In celebration of the past, present and future of soundsystem culture, just in time for Notting Hill Carnival 2019, meet some of our favourite sounds and hear what soundsystem culture means to them.
Since the 1950s, Jamaican soundsystems have had a huge and wide-reaching influence on global dance music. Originally playing US R&B records, soundsystems were a collective of selectors, engineers and promoters who built and set up huge speaker systems to blast the hottest new music and throw parties. The sonic and social innovations of soundsystem culture, as a grassroots music scene independent of radio and other mainstream forms of musical consumption, had a huge influence on how music developed not just within Jamaica but worldwide. From R&B and ska, to reggae, dub, dancehall– and further afield to hip hop, jungle, grime and more– soundsystem culture profoundly changed the course of modern music. Soundsystems have been a source of community, resistance and joy for generations of musicians and dancers worldwide.
“I don’t think you can have a conversation about sound-systems in the UK without mentioning us”
– Lloyd Coxsone
Lloyd Coxsone is the founder of the hugely influential Sir Coxsone Outernational Soundsystem, one of the most highly regarded soundsystems in the UK. Operating for over 50 years, it’s been pronounced by I-Roy as “the baddest sound in the world.” This pioneering sound is a perfect example of the influence of soundsystems on audio culture. At soundclashes, where soundsystems would compete against one another for the attention and energy of a dancing crowd, Coxsone would famously cut exclusive dub versions of their records, which would play for one night only, never to be played again. On top of that, Lloyd Coxsone had a hand in encouraging King Tubby to push sonic limits on the mixing board, placing this soundsystem at the centre of the dub innovations which continue to influence dance music and production techniques across the globe.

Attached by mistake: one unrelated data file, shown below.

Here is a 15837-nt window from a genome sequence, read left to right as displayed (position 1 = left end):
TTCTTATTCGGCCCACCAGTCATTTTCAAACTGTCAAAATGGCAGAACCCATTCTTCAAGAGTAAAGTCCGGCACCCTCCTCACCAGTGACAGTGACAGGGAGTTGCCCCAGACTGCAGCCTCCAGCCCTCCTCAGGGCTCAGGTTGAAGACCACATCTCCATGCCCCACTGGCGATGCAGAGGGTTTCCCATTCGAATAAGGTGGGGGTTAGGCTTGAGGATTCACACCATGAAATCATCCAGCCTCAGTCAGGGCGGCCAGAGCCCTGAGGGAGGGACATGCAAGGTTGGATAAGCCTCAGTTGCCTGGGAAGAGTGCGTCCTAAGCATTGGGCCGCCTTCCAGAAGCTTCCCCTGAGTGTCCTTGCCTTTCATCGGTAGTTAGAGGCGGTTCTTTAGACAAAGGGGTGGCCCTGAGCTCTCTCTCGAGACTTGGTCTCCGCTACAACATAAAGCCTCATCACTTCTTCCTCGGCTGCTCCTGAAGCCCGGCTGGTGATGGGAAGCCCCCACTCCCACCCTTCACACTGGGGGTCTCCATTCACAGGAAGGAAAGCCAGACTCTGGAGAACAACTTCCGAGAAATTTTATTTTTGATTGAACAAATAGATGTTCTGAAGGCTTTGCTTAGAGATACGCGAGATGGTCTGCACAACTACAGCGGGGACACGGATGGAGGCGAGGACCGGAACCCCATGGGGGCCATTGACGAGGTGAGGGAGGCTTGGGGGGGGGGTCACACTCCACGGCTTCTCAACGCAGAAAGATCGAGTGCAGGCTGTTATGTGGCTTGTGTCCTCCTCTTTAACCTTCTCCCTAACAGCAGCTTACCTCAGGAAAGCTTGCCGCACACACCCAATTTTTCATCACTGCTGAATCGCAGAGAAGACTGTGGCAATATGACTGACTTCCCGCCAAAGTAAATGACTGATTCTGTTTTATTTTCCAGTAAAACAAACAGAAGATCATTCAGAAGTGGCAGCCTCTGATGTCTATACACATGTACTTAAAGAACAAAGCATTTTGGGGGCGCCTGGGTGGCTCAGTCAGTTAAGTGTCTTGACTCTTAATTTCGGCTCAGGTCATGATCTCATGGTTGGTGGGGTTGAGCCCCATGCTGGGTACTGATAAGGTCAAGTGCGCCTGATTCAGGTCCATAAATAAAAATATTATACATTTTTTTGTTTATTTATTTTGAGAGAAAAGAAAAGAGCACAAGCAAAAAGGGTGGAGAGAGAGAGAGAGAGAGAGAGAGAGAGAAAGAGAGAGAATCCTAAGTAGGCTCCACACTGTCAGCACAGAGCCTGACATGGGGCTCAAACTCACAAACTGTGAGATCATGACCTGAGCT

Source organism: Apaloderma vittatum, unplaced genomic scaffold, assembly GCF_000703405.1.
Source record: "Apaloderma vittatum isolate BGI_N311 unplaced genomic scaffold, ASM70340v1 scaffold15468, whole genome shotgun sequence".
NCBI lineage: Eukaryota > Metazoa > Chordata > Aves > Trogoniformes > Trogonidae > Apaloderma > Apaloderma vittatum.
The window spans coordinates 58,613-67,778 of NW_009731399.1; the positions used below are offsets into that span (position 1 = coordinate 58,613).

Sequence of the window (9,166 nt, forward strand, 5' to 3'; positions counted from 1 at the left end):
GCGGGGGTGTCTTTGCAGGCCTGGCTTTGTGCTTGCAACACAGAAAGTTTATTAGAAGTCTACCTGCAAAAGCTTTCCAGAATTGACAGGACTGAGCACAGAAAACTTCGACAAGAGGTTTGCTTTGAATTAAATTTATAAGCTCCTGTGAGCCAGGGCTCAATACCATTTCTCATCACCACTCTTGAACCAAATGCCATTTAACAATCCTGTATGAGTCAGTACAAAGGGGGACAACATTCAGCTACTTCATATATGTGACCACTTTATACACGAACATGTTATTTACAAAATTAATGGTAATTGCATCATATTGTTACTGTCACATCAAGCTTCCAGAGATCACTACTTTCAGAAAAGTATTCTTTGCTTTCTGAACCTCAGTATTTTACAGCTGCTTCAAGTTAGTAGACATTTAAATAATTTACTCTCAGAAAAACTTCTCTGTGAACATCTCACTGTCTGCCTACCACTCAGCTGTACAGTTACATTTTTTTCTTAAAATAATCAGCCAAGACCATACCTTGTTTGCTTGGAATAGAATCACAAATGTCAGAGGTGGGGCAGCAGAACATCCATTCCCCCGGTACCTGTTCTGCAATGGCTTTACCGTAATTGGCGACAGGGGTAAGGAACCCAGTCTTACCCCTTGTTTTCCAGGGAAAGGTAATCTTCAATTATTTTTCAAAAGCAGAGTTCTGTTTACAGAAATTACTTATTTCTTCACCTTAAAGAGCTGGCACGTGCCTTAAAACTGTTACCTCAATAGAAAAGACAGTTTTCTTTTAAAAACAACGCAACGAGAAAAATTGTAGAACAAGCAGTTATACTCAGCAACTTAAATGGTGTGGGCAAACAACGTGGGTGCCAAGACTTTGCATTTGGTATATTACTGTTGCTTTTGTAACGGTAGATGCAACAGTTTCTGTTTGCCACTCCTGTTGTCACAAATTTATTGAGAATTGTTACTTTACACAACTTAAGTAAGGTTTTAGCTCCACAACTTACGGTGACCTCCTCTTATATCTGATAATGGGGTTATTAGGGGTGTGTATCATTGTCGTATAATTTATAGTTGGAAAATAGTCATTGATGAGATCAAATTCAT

“Soundsystem is about community. It’s about bringing people together. Running a soundsystem is a team sport. It can’t be done alone and therefore you need different people with different skills to run it, with one communal goal. When you put on a soundsystem event and see the diversity of people who come together it’s a beautiful thing. It’s about focusing on what we have in common rather than our differences and coming together to listen to uplifting music. It’s a shared experience. All the people in the dance listening to, feeling and being a part of the same vibrations at the same time. The uplifting energy that creates is powerful and makes people’s lives happier, and enables people to be a part of a community no matter where they’re from or what they look like. If you want to be a part of soundsystem culture then you are a part of it.”
– Reggae Roast
Reggae Roast is a label, soundsystem and events collective. Active since 2007, they have been champions of UK Dub and Reggae, collaborating with some of the biggest names on the scene – names like Congo Natty, Mungo’s Hi-Fi, Iration Steppas and Mad Professor – as well as playing sell out shows all over the UK.
“Soundsystem culture to me means foundation, compassion and light. It’s taught me about my roots – the foundation – the music allows me to extend love/compassion to other spirits – and light as it gives me hope for time ahead and everything that has already been. Ultimately Soundsystem culture allows me to CAYA – Come As You Are.”⠀
– Thali Lotus
Thali Lotus built and launched CAYA Soundsystem in 2016 equipped with a custom-built ‘Spirit’ pre-amp and the guidance of soundsystem elders from Channel One, V-Rocket, Coxsone, People’s Sound and more. Ever since, CAYA has been pushing soundsystem legacy forward, spreading unity, consciousness and inclusivity in the Roots & Culture scene. As one of the few women-owned and operated soundsystems, CAYA has been an inspiration for so many within the scene and beyond, with Thali DJing, curating and collaborating with charities and art institutions to bridge the gap between social project, soundsystem and sound art.⠀
“It’s difficult to capture the significance of soundsystem culture. For such a small country, Jamaica’s global impact on music and the way it’s enjoyed is immense and well documented. I love how soundsystems bring people together, drawn by the music they love: to dance, to move and enjoy their physicality. Especially when so much of our lives are lived online, alone in front of a screen, it’s incredibly life-affirming to go out and rave with actual humans.” ⠀
– Gabriel, The Heatwave
The Heatwave are a go-to soundsystem and production outfit for explosive dancehall. Founded in 2003, their live performances are a regular fixture at carnival and whether they’re playing floats, soundsystems, afterparties, radio or their own Hot Wuk parties, they always bring the vibe.
Soundsystem culture is a global movement. What are some of your favourite soundsystems from around the world?
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Sir Coxsone Outernational Soundsystem: SHABBA
Reggae Roast courtesy of label
CAYA Soundsytsem courtesy of CAYA
The Heatwave (L > R): George Finch, Marc Sethi, Fanatic Live, Jae Vision Seven, Cyrille Sokpor